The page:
John is an executive recruiter & speaker sharing his thoughts on healthcare, recruiting, digital technology, career management & leadership. 

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7 November, 2011 Posted by John G. Self
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23 November, 2015 Posted by John G. Self Posted in Career Management, Leadership
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Can You Build And Lead Teams?  

Posted November 23rd, 2015 | Author: John G. Self

Can you build and lead teams?  

That is a common question in most interviews, especially those that use the behavior and values approach to sorting out candidates.  Since employees are an organization’s most important and valuable asset, I think that question is spot on.

leadWhen it is framed in that manner, interviewers are focusing on only half, and the least expensive part, of the equation.

I believe the key word in that question is not team, but lead.  Too often, lead the team really means to manage the team, producing a good work product on schedule and under budget.  But leadership is so much more and when you have turnover in your expensive asset base there is probably more management (control) and less leadership (inspiration).

Employee turnover is one of an organization’s biggest unreported/unrecognized expenses.  Every day, in businesses across America, people are hired and people resign.  Some that probably should not have been hired in the first place, get the sack.  This cycle keeps human resources busy and it is very expensive.  It all adds up.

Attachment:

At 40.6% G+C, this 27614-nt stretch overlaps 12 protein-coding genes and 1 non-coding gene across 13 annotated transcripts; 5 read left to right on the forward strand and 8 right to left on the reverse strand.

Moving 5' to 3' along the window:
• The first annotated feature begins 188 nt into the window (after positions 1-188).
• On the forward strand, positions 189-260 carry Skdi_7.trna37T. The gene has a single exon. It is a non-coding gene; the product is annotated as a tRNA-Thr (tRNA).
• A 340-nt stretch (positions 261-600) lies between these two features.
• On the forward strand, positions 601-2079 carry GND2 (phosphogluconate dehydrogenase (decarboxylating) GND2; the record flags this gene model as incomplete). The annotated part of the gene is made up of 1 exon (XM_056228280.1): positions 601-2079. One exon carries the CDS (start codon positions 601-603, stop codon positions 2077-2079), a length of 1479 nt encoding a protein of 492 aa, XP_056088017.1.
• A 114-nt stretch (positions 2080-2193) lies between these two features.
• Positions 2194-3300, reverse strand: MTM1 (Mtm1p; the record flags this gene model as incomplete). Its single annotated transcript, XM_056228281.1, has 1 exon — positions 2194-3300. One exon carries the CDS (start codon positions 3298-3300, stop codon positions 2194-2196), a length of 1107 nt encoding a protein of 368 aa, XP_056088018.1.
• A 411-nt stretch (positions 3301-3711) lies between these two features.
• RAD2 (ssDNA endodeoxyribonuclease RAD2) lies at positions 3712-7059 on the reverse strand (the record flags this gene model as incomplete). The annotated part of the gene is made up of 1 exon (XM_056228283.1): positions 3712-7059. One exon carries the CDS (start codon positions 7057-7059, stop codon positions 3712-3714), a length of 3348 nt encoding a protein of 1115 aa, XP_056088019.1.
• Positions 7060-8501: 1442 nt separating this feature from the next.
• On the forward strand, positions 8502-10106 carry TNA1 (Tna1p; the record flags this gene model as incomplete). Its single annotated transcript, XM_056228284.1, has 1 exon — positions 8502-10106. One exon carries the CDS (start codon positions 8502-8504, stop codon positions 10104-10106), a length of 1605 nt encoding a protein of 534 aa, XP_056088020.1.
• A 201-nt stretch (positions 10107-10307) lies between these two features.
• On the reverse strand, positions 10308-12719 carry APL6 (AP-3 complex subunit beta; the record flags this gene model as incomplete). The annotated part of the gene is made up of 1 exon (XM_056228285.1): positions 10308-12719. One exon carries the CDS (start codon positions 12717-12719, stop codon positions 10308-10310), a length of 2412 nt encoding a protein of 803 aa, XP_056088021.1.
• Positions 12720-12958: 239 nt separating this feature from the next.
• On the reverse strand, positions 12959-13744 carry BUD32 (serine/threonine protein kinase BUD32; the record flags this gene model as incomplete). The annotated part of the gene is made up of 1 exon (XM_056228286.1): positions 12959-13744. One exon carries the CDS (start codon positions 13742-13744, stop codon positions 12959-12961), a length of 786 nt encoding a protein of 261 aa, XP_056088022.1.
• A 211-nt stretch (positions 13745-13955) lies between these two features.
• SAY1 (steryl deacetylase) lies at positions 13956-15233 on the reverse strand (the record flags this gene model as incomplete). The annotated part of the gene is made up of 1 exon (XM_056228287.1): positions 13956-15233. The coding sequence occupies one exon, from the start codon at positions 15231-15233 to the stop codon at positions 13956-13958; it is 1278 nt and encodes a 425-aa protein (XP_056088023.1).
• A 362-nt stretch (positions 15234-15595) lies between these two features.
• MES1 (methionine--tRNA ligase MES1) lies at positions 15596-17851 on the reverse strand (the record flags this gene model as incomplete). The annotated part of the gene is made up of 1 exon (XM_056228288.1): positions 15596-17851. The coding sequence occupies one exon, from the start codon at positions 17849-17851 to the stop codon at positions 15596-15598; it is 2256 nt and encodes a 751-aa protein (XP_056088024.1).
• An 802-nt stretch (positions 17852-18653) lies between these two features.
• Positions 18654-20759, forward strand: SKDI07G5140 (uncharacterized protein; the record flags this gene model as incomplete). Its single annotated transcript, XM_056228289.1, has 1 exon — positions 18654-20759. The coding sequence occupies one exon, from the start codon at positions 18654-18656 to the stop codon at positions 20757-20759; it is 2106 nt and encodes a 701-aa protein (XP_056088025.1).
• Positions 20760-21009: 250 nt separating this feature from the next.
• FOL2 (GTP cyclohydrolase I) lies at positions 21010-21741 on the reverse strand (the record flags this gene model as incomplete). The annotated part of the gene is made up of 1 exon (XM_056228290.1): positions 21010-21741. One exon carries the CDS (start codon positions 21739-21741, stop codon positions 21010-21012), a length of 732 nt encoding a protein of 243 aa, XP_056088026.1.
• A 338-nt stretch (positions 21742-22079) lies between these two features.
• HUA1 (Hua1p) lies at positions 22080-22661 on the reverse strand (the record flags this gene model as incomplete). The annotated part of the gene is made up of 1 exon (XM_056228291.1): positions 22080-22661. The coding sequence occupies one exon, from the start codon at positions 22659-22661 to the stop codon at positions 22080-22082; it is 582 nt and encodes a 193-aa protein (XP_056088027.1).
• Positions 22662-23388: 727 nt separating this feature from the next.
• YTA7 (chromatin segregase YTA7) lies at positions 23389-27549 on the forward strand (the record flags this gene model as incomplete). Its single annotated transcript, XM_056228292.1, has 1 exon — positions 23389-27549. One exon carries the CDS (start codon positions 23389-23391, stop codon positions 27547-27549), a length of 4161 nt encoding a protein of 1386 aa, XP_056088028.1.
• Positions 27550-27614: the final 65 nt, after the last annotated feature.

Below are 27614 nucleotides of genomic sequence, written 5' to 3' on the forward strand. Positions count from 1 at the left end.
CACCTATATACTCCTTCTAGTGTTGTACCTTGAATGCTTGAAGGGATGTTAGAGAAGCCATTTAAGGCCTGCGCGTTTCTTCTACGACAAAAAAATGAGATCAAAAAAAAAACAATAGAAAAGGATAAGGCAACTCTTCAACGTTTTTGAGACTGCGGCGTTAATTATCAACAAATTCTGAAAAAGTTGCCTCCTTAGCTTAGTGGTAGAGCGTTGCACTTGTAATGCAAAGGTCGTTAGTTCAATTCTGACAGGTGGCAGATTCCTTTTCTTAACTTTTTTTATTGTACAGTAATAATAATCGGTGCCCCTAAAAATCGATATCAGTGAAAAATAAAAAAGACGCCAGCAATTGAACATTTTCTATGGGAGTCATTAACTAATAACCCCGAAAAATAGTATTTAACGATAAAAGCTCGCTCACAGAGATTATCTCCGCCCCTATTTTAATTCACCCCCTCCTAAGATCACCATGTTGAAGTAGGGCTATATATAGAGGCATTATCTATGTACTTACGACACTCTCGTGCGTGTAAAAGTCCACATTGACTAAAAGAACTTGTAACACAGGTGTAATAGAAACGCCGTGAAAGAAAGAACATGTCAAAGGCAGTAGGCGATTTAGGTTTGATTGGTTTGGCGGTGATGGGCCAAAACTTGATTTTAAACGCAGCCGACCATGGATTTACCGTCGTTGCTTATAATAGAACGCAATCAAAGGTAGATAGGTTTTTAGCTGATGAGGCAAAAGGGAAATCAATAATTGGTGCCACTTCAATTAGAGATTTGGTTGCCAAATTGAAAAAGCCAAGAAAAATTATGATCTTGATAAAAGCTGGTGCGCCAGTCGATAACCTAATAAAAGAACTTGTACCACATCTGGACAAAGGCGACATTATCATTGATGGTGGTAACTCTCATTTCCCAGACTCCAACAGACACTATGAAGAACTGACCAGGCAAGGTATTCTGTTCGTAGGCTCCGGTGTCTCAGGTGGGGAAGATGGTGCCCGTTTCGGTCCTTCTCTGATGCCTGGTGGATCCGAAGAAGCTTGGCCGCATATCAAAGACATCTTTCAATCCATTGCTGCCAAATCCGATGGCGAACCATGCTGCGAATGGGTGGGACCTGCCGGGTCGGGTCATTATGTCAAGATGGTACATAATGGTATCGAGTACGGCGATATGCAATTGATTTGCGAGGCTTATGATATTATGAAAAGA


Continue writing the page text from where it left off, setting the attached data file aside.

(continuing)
I have written in this space on more than occasion that building a team is like getting married.   On the front end  there is excitement and great expectation leading up to the “I do” on both sides — the employer and the prospective employee.   But in marriage, like building a team at work, it is easier to get married than to stay married. On the expense side, very few people contemplate the cost of a divorce when approaching the altar.

Organizations attract talented people with a vision for the work — with expectations of innovation, success and a rewarding  experience.  The wooing is the easy part.  But it is really tough to sustain the passion and the commitment to work when that work turns mundane but necessary.

For the Baby Boomer and Gen X, those age cohorts that still control the majority of management slots in businesses across America, the tricks to leadership, which by definition includes effective communication, face some startling challenges as the Millennials begin to assume their rightful place at the table.  Millennials have a different set of motivators and satisfiers and the secret to leading teams going forward will, not doubt, be significantly different.  Understanding those factors will be critical to successful management of human capital going forward.

It is fashionable today for essayists to conjure convenient, easy lists of the best of this or that, or the hundreds of variations of five easy ways to hire the best, eight keys to reducing turnover, the four best traits for leading a team… You get the point.